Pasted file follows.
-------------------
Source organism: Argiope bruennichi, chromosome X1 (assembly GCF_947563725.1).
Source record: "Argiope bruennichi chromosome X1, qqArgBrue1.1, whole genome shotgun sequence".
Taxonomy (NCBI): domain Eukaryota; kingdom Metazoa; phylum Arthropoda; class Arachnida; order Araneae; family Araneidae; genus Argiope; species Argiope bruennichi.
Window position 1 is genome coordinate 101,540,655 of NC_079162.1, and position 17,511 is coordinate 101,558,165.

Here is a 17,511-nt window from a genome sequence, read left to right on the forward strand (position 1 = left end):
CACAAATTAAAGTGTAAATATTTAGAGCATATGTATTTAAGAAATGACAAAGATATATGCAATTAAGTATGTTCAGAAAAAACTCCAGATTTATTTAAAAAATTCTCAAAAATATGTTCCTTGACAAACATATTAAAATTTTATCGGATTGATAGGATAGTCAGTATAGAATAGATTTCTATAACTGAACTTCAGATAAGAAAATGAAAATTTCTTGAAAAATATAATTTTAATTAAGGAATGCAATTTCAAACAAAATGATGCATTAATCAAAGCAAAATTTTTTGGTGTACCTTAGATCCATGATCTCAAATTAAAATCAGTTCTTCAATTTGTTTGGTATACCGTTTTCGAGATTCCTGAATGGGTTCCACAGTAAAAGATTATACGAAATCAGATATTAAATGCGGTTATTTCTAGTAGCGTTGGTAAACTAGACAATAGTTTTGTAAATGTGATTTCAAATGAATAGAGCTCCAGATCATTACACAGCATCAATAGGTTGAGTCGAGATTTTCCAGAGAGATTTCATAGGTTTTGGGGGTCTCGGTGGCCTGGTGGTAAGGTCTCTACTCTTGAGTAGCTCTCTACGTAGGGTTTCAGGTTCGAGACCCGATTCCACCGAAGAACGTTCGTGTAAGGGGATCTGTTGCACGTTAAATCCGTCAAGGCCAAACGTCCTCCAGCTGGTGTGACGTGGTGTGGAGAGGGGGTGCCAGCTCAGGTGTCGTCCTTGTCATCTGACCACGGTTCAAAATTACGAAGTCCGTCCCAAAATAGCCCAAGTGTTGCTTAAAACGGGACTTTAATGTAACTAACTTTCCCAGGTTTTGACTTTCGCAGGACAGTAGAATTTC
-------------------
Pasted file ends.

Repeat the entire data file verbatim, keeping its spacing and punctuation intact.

Source organism: Argiope bruennichi, chromosome X1 (assembly GCF_947563725.1).
Source record: "Argiope bruennichi chromosome X1, qqArgBrue1.1, whole genome shotgun sequence".
Taxonomy (NCBI): domain Eukaryota; kingdom Metazoa; phylum Arthropoda; class Arachnida; order Araneae; family Araneidae; genus Argiope; species Argiope bruennichi.
Window position 1 is genome coordinate 101,540,655 of NC_079162.1, and position 17,511 is coordinate 101,558,165.

Here is a 17,511-nt window from a genome sequence, read left to right on the forward strand (position 1 = left end):
CACAAATTAAAGTGTAAATATTTAGAGCATATGTATTTAAGAAATGACAAAGATATATGCAATTAAGTATGTTCAGAAAAAACTCCAGATTTATTTAAAAAATTCTCAAAAATATGTTCCTTGACAAACATATTAAAATTTTATCGGATTGATAGGATAGTCAGTATAGAATAGATTTCTATAACTGAACTTCAGATAAGAAAATGAAAATTTCTTGAAAAATATAATTTTAATTAAGGAATGCAATTTCAAACAAAATGATGCATTAATCAAAGCAAAATTTTTTGGTGTACCTTAGATCCATGATCTCAAATTAAAATCAGTTCTTCAATTTGTTTGGTATACCGTTTTCGAGATTCCTGAATGGGTTCCACAGTAAAAGATTATACGAAATCAGATATTAAATGCGGTTATTTCTAGTAGCGTTGGTAAACTAGACAATAGTTTTGTAAATGTGATTTCAAATGAATAGAGCTCCAGATCATTACACAGCATCAATAGGTTGAGTCGAGATTTTCCAGAGAGATTTCATAGGTTTTGGGGGTCTCGGTGGCCTGGTGGTAAGGTCTCTACTCTTGAGTAGCTCTCTACGTAGGGTTTCAGGTTCGAGACCCGATTCCACCGAAGAACGTTCGTGTAAGGGGATCTGTTGCACGTTAAATCCGTCAAGGCCAAACGTCCTCCAGCTGGTGTGACGTGGTGTGGAGAGGGGGTGCCAGCTCAGGTGTCGTCCTTGTCATCTGACCACGGTTCAAAATTACGAAGTCCGTCCCAAAATAGCCCAAGTGTTGCTTAAAACGGGACTTTAATGTAACTAACTTTCCCAGGTTTTGACTTTCGCAGGACAGTAGAATTTC